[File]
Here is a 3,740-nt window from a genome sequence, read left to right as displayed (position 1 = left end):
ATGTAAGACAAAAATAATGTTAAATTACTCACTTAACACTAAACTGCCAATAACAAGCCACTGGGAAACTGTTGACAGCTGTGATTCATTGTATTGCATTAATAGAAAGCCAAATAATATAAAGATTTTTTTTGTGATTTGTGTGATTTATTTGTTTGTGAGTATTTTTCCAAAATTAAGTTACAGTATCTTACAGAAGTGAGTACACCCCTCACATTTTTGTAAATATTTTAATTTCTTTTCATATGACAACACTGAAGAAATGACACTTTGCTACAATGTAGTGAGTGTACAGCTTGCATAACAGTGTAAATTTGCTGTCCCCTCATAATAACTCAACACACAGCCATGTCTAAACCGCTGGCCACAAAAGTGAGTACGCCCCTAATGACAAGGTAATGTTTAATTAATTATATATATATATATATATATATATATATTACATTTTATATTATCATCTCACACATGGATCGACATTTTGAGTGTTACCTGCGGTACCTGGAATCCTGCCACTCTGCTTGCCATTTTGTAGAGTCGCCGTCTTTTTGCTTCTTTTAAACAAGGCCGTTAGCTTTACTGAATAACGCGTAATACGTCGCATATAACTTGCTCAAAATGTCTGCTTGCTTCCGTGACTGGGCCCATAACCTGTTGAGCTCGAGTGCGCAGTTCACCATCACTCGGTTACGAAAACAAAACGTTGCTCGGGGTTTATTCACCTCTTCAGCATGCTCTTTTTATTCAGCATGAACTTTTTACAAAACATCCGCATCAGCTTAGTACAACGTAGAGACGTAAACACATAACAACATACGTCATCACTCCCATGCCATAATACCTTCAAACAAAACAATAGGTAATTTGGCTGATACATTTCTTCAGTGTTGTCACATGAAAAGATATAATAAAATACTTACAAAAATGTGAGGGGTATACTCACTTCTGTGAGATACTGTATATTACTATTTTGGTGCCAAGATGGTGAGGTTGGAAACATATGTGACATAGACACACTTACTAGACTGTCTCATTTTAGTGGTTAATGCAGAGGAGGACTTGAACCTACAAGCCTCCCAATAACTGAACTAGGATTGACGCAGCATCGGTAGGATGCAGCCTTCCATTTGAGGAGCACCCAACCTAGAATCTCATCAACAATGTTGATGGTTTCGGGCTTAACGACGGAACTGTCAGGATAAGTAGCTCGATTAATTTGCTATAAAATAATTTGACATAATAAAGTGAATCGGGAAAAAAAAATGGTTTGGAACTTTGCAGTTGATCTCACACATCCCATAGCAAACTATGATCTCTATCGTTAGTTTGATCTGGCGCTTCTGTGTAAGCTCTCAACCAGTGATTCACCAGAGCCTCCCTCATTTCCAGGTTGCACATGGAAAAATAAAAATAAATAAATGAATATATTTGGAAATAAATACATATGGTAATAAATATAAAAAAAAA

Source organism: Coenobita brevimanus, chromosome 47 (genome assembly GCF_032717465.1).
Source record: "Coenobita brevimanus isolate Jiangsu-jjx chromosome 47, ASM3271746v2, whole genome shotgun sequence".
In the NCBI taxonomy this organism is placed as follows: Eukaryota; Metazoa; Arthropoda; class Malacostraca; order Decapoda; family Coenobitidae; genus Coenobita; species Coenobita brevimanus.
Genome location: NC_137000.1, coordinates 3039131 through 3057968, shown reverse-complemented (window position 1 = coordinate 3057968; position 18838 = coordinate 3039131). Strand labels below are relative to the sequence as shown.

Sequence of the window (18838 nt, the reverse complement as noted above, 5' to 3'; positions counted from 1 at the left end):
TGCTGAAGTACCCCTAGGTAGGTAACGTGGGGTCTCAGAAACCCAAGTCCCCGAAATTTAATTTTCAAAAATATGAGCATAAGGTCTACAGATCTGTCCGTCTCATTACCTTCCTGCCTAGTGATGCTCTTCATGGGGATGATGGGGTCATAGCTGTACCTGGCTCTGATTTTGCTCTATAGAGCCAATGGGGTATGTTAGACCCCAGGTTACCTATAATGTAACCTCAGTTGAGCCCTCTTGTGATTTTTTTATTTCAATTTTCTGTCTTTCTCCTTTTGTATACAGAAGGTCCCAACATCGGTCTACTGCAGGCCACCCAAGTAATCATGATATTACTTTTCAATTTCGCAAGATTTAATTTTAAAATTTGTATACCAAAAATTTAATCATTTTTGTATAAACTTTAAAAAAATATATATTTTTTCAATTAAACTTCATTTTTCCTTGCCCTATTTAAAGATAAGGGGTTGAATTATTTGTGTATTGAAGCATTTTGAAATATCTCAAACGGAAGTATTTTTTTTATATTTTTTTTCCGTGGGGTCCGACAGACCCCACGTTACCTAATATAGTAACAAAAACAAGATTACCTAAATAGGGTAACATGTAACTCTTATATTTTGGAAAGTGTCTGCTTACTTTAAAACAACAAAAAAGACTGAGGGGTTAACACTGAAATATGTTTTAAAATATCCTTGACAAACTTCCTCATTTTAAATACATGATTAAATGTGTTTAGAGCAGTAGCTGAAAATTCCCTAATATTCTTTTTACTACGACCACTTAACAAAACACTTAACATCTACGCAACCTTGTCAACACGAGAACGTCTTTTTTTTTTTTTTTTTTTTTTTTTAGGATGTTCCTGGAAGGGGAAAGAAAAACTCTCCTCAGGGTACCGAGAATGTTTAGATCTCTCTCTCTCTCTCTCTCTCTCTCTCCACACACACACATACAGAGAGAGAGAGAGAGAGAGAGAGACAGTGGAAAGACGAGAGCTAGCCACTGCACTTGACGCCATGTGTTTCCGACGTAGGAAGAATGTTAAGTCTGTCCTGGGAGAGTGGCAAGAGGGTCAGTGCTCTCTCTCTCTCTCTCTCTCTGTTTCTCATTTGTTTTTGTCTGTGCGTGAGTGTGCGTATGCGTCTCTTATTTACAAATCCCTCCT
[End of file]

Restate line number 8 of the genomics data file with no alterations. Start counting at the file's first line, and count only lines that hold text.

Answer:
TGCTGAAGTACCCCTAGGTAGGTAACGTGGGGTCTCAGAAACCCAAGTCCCCGAAATTTAATTTTCAAAAATATGAGCATAAGGTCTACAGATCTGTCCGTCTCATTACCTTCCTGCCTAGTGATGCTCTTCATGGGGATGATGGGGTCATAGCTGTACCTGGCTCTGATTTTGCTCTATAGAGCCAATGGGGTATGTTAGACCCCAGGTTACCTATAATGTAACCTCAGTTGAGCCCTCTTGTGATTTTTTTATTTCAATTTTCTGTCTTTCTCCTTTTGTATACAGAAGGTCCCAACATCGGTCTACTGCAGGCCACCCAAGTAATCATGATATTACTTTTCAATTTCGCAAGATTTAATTTTAAAATTTGTATACCAAAAATTTAATCATTTTTGTATAAACTTTAAAAAAATATATATTTTTTCAATTAAACTTCATTTTTCCTTGCCCTATTTAAAGATAAGGGGTTGAATTATTTGTGTATTGAAGCATTTTGAAATATCTCAAACGGAAGTATTTTTTTTATATTTTTTTTCCGTGGGGTCCGACAGACCCCACGTTACCTAATATAGTAACAAAAACAAGATTACCTAAATAGGGTAACATGTAACTCTTATATTTTGGAAAGTGTCTGCTTACTTTAAAACAACAAAAAAGACTGAGGGGTTAACACTGAAATATGTTTTAAAATATCCTTGACAAACTTCCTCATTTTAAATACATGATTAAATGTGTTTAGAGCAGTAGCTGAAAATTCCCTAATATTCTTTTTACTACGACCACTTAACAAAACACTTAACATCTACGCAACCTTGTCAACACGAGAACGTCTTTTTTTTTTTTTTTTTTTTTTTTTAGGATGTTCCTGGAAGGGGAAAGAAAAACTCTCCTCAGGGTACCGAGAATGTTTAGATCTCTCTCTCTCTCTCTCTCTCTCTCTCCACACACACACATACAGAGAGAGAGAGAGAGAGAGAGAGACAGTGGAAAGACGAGAGCTAGCCACTGCACTTGACGCCATGTGTTTCCGACGTAGGAAGAATGTTAAGTCTGTCCTGGGAGAGTGGCAAGAGGGTCAGTGCTCTCTCTCTCTCTCTCTCTCTGTTTCTCATTTGTTTTTGTCTGTGCGTGAGTGTGCGTATGCGTCTCTTATTTACAAATCCCTCCT